Meatloaf may be right in some sense that “2 out of 3 ain’t bad” but episodically this was exactly the opposite.  2 of the 3 stories were not playing out very well and it would be up to Dragonfire to sort that out.  (Thankfully, I enjoyed Dragonfire and Kane’s melting face told me I had not yet outgrown Doctor Who!)  So while I firmly stand behind the idea that the McCoy era was one of halves, Delta and the Bannermen has something going for it that makes it different from its predecessor.  It was fun.  Some aspects of the story, as we sometimes say, best not to think about!  But if you go in watching for 3 episodes (which total just over an hour anyway), you realize that Hawk and Weismuller are a marvelous double act and they are completely loveable.  They’re two old guys who like being around each other even though they squabble like grumpy old men.  They make the story work because they are delightful to watch.  And the 50’s music, of which I’m not even typically a fan, is perfectly selected; every track is a winner.  The upbeat ending on Happy Days was proof enough that good days were still coming in Doctor Who.  “Happy days are here again…”

I intend to create a chart where I rank the episodes per season to see how I feel about them.  As we’ve only about 15% of the show left to write about, now is a good time to start.  I definitely feel Delta and the Bannermen is one of McCoy’s weaker stories, but it towers over the one that precedes it!   ML

Read next in the Junkyard… Dragonfire

About Roger Pocock

Co-writer on Author of Editor of
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4 Responses to Delta and the Bannermen

  1. Mike Basil says:

    This one succeeds in a particularly unusual way even for a Dr. Who story. Because it dares to be purely science-fantasy in the same SF universe where science-fictional seriousness has often for good-enough reason been more predominant. X-Files has had that variety with specific episodes like its most recent multiverse endeavour. So in that sense Delta And The Bannermen set a good example about allowances for variety. To this day I haven’t thought much of it even if it may be an understandable favorite from McCoy’s era, aside from it being one of Don Henderson’s popular SF roles (as the evil Gavrok) alongside Star Wars and Red Dwarf. Having first seen him as Boz in the first Thriller (UK) episode I saw (A Killer In Every Corner), it would have been exciting to have seen him as that kind of villain in Dr. Who in the 70s.

    Thanks again for your reviews.

    Liked by 1 person

  2. ML says:

    I’ll definitely agree that adding a love story to the plot was an unusual touch, and not an unwelcome one. Your point about the Queen Bee is well stated because that’s sort of part of the whole structure of bee life. And it reminds me that when I had the tape (yes, pre-CD) for this series, the last piece ended with “here’s to the future… love is the answer…” and looking at it from your perspective it gives that line so much more meaning. So, unlike Paradise Towers, I’ll concede that you definitely improved this story for me.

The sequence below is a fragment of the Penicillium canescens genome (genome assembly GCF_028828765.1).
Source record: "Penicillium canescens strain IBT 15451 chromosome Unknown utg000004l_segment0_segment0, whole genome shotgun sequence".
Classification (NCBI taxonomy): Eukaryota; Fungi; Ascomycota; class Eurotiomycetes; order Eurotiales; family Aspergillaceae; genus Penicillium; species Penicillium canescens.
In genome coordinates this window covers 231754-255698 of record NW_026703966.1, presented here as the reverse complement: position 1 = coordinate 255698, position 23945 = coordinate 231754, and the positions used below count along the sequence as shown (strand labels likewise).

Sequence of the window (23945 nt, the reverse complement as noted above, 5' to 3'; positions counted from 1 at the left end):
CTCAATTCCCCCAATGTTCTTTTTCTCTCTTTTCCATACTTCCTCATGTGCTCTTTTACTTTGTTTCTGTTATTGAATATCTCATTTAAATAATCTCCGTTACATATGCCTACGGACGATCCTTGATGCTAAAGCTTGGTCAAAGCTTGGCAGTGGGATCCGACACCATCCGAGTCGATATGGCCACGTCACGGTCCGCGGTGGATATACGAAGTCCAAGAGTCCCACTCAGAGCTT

Liked by 1 person

    • Roger Pocock says:

      I don’t ever set out to change anyone’s minds, but if what I write allows people to see a story in a different light I suppose that’s a job well done, so thanks for that!

      Liked by 1 person

      • Mike Basil says:

        Given that it was Robert J. Sawyer’s own personal review of Blade Runner, namely that it was probably being the last great SF-cinema breakthrough that ever will be, that originally helped me refocus my own SF consensus, I believe that SF, like all art, can consequently change the way people think. Sawyer also made the point about how Orwell’s 1984 was specifically successful for having not come true in reality. So that made the point on how dystopian-future dramas and thrillers are meant to inspire human course-corrections. So whatever we write should appropriately allow people to view stories in even most flexible ways. Hence the realism to endow an otherwise disappointing or disturbing stories with a semi-positive review in some areas that they deserve, whether it’s educational value or a reasonably significant drama or even love story like in Delta And The Bannermen.

        So it’s great that we consider both sides of the coin in our reviews. We don’t have to be imposing in our reviews. We may simply at times just choose our own words for familiar points. But the freer everyone feels to have their own words and/or reviews, the safer it feels to enjoy films and television shows without the danger of losing our own individual perspectives. SF pioneering classics like Dr. Who, Star Trek and The Twilight Zone for their obvious courage gave us that freedom that even today we may not see in most of our television and cinema landmarks. Naturally our own matured reviews should reflect that. So thank you both for addressing one of the best points made from the View of the Junkyard.

        I also pay my respects to William Hughes, who played the Master as a child in Series 3, who is now sadly no longer with us.

        Liked by 1 person